OLDSMAR – A coalition comprised of local homeowners associations recently hosted a public forum with Pinellas County officials to discuss reclaimed water issues.
The Coalition of North County Neighborhoods, a group of roughly 24,000 HOA members in the East Lake/Palm Harbor/Oldsmar area, held the hour-long discussion on May 21 at the East Lake Woodlands Country Club in Oldsmar, with the purpose of having the county utilities officials answer questions and shed some light on issues related to reclaimed water use.
A group of roughly 2-dozen residents came prepared for the meeting, peppering interim Utilities Director Megan Ross and Customer Services Director Georges Gonzalez with questions ranging from the basic why are there so many service shut downs? to the complex do you test for airborne contaminants?
“It all begins with education,” Ross said. “The more we share information and knowledge, the more habits change.”
After answering a handful of questions, Ross launched a Power Point presentation that explained the new master plan they are implementing for the RCW system and touched on many of the topics raised by the residents.
Some of the chief concerns centered on the rising cost of reclaimed water, which has gone from being free to upwards of $30 a month for some customers; how the county comes up with, and enforces, the restrictions placed on reclaimed water usage and how to better communicate with reclaimed water users.
“We’re working with our IT department to launch a new website,” Ross said. “We’re looking at ones that have won awards, and we’re trying to mimic them to make our customer service system more efficient.”
She then explained the reason behind the seemingly random shut downs of the county’s RCW system, which started in 1973, was upgraded in 1985 and again in the mid-’90s and features 5,500 active accounts.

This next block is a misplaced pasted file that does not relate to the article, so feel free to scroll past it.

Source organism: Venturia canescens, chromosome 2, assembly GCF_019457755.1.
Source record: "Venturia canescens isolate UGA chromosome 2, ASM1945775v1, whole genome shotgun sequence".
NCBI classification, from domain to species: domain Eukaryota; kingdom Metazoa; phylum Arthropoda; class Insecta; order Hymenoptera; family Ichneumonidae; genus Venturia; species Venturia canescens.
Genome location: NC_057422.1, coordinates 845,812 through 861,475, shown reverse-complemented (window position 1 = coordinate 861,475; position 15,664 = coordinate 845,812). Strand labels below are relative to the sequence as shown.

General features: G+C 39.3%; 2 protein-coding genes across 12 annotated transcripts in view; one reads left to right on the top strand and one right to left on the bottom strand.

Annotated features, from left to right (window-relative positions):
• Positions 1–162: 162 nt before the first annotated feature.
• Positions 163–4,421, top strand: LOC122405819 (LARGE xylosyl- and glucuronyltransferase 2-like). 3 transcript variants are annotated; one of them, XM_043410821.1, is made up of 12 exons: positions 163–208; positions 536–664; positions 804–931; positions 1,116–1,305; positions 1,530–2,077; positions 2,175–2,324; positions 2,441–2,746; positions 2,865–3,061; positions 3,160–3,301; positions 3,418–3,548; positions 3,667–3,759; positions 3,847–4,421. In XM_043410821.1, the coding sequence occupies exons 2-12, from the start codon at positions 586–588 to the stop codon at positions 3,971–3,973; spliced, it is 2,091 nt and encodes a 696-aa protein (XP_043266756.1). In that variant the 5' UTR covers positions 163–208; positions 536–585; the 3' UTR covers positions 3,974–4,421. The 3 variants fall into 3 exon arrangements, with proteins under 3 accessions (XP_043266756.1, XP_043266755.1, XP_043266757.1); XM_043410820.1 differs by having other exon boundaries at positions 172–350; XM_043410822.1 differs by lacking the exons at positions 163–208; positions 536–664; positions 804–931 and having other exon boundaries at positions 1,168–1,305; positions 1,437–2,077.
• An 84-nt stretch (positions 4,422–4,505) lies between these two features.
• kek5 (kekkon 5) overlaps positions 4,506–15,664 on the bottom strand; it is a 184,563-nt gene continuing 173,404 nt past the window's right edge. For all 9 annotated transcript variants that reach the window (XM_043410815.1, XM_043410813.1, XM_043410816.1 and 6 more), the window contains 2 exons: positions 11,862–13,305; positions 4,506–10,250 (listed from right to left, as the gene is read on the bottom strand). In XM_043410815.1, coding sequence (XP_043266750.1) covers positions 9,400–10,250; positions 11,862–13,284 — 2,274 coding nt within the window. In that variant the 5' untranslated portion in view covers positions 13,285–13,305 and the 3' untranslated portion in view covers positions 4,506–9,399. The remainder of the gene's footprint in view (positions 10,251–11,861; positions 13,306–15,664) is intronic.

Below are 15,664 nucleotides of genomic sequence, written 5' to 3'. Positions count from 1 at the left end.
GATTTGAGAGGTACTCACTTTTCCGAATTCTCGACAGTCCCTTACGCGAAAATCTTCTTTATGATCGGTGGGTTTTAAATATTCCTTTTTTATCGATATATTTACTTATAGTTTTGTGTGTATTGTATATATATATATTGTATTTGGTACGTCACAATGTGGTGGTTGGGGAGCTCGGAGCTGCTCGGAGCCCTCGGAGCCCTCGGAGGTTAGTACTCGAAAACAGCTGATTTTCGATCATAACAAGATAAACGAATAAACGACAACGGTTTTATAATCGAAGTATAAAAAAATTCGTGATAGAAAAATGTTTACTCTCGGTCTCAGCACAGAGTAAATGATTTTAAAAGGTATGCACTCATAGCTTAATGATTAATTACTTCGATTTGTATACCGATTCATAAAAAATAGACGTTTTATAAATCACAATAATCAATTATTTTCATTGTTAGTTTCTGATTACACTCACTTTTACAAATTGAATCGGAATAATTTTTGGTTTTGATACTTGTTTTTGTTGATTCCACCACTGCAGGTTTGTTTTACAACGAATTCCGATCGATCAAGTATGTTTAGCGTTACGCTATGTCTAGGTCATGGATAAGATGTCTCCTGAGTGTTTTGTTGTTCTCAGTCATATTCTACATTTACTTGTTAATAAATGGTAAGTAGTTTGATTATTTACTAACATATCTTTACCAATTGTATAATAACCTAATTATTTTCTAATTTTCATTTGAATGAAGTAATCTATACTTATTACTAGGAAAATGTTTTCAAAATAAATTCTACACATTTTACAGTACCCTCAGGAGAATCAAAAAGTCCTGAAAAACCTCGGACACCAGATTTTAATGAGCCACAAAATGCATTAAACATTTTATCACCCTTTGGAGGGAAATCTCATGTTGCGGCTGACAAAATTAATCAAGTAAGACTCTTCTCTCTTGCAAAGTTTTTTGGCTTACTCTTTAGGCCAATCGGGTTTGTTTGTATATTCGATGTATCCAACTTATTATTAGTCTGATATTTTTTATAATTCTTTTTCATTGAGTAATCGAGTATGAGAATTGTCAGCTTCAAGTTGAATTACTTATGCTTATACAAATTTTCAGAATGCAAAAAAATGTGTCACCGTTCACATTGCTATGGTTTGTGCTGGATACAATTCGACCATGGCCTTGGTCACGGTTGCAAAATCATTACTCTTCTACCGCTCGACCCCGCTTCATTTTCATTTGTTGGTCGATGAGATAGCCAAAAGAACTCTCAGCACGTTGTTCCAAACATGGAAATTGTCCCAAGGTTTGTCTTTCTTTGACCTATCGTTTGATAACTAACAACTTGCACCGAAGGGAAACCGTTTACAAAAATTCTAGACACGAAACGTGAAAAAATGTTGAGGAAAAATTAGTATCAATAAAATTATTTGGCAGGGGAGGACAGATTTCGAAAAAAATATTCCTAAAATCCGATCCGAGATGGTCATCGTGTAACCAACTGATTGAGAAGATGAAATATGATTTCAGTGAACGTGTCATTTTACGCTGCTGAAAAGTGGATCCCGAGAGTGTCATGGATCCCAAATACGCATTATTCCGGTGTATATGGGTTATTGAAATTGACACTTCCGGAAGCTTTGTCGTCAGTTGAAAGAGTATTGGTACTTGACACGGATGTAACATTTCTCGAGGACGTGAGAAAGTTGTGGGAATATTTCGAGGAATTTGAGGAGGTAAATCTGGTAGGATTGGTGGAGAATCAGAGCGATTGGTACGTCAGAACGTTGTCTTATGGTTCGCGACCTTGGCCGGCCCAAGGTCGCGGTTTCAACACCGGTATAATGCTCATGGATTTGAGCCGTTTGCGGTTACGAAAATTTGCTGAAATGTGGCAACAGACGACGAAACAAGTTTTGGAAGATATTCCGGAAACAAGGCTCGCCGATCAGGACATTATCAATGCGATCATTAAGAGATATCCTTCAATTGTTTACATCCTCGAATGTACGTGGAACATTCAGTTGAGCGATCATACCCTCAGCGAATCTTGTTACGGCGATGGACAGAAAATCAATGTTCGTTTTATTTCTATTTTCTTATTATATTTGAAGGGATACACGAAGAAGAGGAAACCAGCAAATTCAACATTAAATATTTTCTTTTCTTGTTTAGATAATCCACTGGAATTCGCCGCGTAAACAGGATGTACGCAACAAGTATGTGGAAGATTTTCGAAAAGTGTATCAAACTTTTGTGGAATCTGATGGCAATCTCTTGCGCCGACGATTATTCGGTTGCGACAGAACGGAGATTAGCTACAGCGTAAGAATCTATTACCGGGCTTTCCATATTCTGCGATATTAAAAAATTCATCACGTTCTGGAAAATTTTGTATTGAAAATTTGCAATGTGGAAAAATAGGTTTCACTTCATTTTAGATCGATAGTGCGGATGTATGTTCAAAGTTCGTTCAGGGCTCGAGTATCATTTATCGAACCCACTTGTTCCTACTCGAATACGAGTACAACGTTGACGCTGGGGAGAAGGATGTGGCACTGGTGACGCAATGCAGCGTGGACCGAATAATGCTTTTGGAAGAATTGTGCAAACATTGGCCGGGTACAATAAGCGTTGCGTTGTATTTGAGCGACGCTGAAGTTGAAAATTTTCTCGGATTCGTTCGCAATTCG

“We have a supply and demand issue in north county,” Ross said. “In south county, there’s excess water in the wet season that has to be discharged in a creek nearby. But the north county doesn’t waste any water. So, the issue is, there’s excess water when it’s not needed and a shortage when it’s needed.”
She added that “moving it is expensive, and we want to keep the cost low to customers.”
Gonzalez related how he once had someone ask why they can’t just make more reclaimed water when needed, and he replied, “No. There is enough water, but there’s a lot of people using it.”
That prompted Cobb’s Landing resident Cheryl Anderson to ask if they were adding new homes to the system, to which Gonzalez replied “yes.”
“You can’t handle what you have now, so why are you adding more?” Anderson shot back.
Gonzalez explained that “years ago, it used to take five homes to make enough reclaimed water for one home. Today it takes eight to 10,” and the idea is to add more customers in hopes of expanding the availability of RCW service throughout the county.
Eventually, Ross wrapped up the session by noting once the master plan is completed by the end of this year, “we’ll have a really good idea of where our system is,” and she reminded those in attendance about the importance of conservation.
“Conservation is not just about using less; it’s about using at the right time,” she said, adding, “we highly promote Florida-friendly landscaping.”
Afterwards, Ross spoke about the importance of connecting with the community through the CNCN.
“I thought it was definitely a success,” she said. “It’s going to be the beginning of a great partnership for communication and for outreach.”
Asked if she was surprised about the volume and intensity of the questions, Ross was unfazed.
“No, not at all,” she said. “We have a 24/7 customer contact center and we get a lot of these questions every single day, all the time, and that’s why our presentation was geared toward that theme because we pretty much know what the customers need and that’s why we’re here to meet that.”
Sue Hamill, president of the Cobb’s Landing Homeowners Association, said she appreciated the county’s effort to better inform the residents about the ins and outs of the reclaimed water system.
“It was very informative, very educational,” Hamill said, noting she was on a fact-finding mission to present information about the service to her HOA board. “The county is very easy to work with if you know the resources and how to get in touch with them. Once you have that communication, you can get results.”
CNCN director John Miolla said he believed the session was beneficial to all involved.
“I was surprised we got the turnout that we did,” he said. “But I think engaging the county will be beneficial to the residents and the county both.”